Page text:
Medication should not be disposed in trash or in wastewater (ie down the toilet or sink). Speak to your pharmacist about how to properly dispose of medication if it is no longer needed or expired.
Warnings & Precaution
Do not use insulin if it appears unusually thick, sticks to the bottle, looks grainy or lumpy or appears discolored.
Do not use premixed insulin if it appears to contain crystals, looks frosted or if the suspension remains clear after rolling between your hands.
Who should not Insulin premixed 40/60?
- This insulin should not be taken by anyone who is allergic to any of the ingredients contained in this medication.
- Is currently experiencing a diabetic coma.
- Has low blood glucose levels (hypoglycemia)
Before taking this medication be sure to inform your doctor of any allergies or existing medical conditions you may have, if you are pregnant, breastfeeding, planning on getting pregnant or important facts about your health. These factors may affect dosage and how it should be taken.
If you experience any allergy symptoms or severe allergic reactions such as swelling of throat or face, difficulty breathing, wheezing, developing rashes or itchy skin, stop taking this medication and seek medical attention.
Appearance of Insulin
Do not take this insulin if it remains clear after rolling it in your hands. Insulin should appear white and cloudy. Do not use if insulin appears frosted or looks like it contains crystals, grainy or lumpy, unusually thick, sticks to the bottle or appears discolored.
Blood Glucose Monitoring
As with taking any insulin, it’s important to monitor your blood glucose levels regularly or as recommended by a doctor or diabetes expert. It is especially important to test glucose levels if there are significant changes to your diet, are experiencing stress, are ill, travelling across other time zones or your meal schedule changes. If blood glucose levels are showing as too high or too low, consult with your doctor.
Changes at injection site
Fatty tissue under the skin may thicken or shrink if you are injecting repeatedly at the same site. To avoid this from happening, it is important to rotate injection sites. Speak to your doctor if you notice skin thickening or pitting at the injection site.
Certain medical conditions or lifestyle changes can affect blood glucose levels and insulin requirements. These can include:
- certain medical conditions (ie thyroid conditions, kidney or liver disease, infections)
- certain medications that may impact blood glucose levels
- change of time zones (change of dosage schedule)
Your doctor should be aware of any changes in your lifestyle and your current health sitation that impact your blood glucose levels and dosage. It’s important to monitor your blood glucose regularly as instructed by your doctor or diabetes educator.
It is important and beneficial to carry identification such as a card, wear a bracelet or necklace that indicates you are diabetic and taking insulin.
Educate Family & Friends
Family and friends should be educated on your condition and what to do if you experience hypoglycemia (low blood glucose). Keep a glucagon emergency kit available and instruct them on how to use it in case you lose consciousness.
Low blood glucose (hypoglycemia) may occur if you take too much insulin, skip meals or exercise more than usual. Mild to moderate symptoms may occur that may include nervousness or shakiness, fast heartbeat, cold sweats, hunger, headache, confusion, lightheadedness, confusion, weakness, numbness or tingling (fingers, tongue and lips). Mile to moderate hypoglycemia may be treated by consuming sugary foods or beverages (non diet) or taking a glucose tablet.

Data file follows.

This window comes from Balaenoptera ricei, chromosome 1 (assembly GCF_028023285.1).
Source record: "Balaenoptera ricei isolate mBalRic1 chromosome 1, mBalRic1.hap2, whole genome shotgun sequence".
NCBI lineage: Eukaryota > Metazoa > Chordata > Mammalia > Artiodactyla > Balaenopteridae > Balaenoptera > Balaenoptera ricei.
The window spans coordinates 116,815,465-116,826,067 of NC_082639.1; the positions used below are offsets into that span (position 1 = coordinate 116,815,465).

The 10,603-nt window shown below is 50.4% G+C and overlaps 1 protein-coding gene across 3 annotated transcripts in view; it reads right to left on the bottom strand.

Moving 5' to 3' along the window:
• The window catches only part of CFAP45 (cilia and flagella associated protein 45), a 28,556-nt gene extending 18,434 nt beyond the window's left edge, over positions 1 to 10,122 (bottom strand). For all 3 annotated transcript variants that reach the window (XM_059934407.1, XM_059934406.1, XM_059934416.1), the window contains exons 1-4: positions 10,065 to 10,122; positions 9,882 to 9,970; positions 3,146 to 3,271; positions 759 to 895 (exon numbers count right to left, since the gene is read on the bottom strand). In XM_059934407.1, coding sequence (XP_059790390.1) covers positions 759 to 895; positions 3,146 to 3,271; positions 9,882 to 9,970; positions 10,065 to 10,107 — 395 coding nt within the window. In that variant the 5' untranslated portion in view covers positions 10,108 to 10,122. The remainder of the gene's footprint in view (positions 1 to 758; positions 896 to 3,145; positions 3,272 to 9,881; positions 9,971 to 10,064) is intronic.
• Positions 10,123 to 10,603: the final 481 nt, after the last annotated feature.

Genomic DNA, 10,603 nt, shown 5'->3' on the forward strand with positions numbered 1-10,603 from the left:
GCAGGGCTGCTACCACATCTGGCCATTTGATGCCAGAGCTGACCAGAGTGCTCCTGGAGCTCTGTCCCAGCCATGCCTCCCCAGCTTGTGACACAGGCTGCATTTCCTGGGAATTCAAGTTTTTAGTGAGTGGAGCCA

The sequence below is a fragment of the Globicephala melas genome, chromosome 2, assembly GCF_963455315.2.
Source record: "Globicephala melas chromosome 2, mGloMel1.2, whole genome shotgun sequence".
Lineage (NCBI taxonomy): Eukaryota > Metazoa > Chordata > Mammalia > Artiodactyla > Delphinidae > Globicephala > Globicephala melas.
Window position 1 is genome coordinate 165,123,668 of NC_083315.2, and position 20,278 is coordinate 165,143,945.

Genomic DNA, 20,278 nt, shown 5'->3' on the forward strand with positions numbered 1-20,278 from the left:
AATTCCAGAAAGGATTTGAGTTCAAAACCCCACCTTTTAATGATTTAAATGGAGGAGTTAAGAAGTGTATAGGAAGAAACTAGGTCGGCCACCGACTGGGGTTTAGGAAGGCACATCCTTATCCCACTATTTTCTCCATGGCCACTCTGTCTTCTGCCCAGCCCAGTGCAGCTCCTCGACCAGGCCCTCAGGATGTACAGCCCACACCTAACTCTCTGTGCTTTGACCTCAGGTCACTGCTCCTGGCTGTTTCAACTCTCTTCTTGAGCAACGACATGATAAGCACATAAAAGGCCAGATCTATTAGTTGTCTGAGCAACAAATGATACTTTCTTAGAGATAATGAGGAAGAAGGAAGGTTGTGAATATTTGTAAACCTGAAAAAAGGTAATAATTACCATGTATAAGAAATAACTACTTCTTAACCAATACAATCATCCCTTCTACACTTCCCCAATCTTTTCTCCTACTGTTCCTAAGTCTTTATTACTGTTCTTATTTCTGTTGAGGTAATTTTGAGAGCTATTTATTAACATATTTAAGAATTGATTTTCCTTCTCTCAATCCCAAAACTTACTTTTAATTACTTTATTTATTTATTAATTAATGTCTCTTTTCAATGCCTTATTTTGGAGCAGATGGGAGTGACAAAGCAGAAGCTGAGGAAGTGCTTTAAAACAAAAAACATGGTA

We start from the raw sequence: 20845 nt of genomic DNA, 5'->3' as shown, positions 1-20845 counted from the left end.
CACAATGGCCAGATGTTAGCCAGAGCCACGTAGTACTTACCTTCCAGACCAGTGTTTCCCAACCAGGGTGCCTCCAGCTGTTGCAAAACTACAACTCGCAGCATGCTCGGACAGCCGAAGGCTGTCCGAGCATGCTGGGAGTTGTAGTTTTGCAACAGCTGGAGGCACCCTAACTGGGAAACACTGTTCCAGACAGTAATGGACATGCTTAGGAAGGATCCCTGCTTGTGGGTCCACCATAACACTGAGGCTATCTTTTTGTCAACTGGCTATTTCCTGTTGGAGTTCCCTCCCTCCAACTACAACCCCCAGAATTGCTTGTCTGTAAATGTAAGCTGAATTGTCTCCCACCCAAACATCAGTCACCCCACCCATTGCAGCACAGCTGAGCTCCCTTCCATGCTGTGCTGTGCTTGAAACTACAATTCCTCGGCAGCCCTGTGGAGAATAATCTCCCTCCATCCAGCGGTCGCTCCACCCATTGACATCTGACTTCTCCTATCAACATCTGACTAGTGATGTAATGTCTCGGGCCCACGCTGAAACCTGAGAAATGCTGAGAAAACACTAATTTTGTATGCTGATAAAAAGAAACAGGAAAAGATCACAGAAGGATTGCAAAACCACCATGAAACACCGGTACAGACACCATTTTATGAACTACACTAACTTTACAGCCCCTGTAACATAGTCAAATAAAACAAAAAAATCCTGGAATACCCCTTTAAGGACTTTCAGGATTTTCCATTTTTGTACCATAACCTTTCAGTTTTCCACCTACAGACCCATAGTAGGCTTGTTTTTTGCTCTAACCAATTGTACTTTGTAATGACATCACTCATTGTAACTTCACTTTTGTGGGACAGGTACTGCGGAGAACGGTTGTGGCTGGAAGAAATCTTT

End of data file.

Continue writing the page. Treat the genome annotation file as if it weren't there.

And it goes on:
Signs of hypoglycemia may include:
- loss of consciousness
If you are unable to consume a sugary snack due to loss of consciousness you may require an injectable glucagon treatment or receive glucose intravenously (into the vein).
Pregnant or Breast-feeding
It is important to maintain blood glucose control during pregnancy. Insulin requirements may decrease during the first trimester and increase during the second and third trimester. If you are planning on pregnancy, consult with your doctor.
Breast feeding mothers may require modifications to their diet or insulin dosage.
What other medications can interact with insulin premixed 40/60?
- ACE inhibitors (e.g., ramipril, enalapril, lisinopril)
- anabolic steroids (e.g., testosterone)
- beta-blockers (e.g., atenolol, metoprolol, pindolol, propranolol, sotalol)
- birth control pills
- corticosteroids (e.g., prednisone, prednisolone)
- decongestants (e.g., pseudoephedrine)
- certain diuretics (e.g., hydrochlorothiazide)
- growth hormone
- MAO inhibitors (e.g., phenelzine, tranylcypromine)
- oral medications for diabetes (e.g., gliclazide, glyburide, pioglitazone, rosiglitazone)
- salicylates (e.g., ASA)
- sulfa antibiotics (e.g., sulfamethoxazole, sulfadiazine)
- thyroid replacement therapy (if beginning or changing dose)
Let your doctor know if you are taking any of the medications listed above as it may require your doctor to:
- stop taking one of the medications
- replace on dosage to another
- adjust dosage or medication schedule
- leave everything as is
Advise your doctor on any existing medications, over-the-counter drugs, natural supplements and vitamins, herbal medications you are taking. Let your doctor know if you are also consuming alcohol, caffeine or street drugs which can affect the action of one or more medications. Your doctor should provide instructions on how to manage your drug regimen.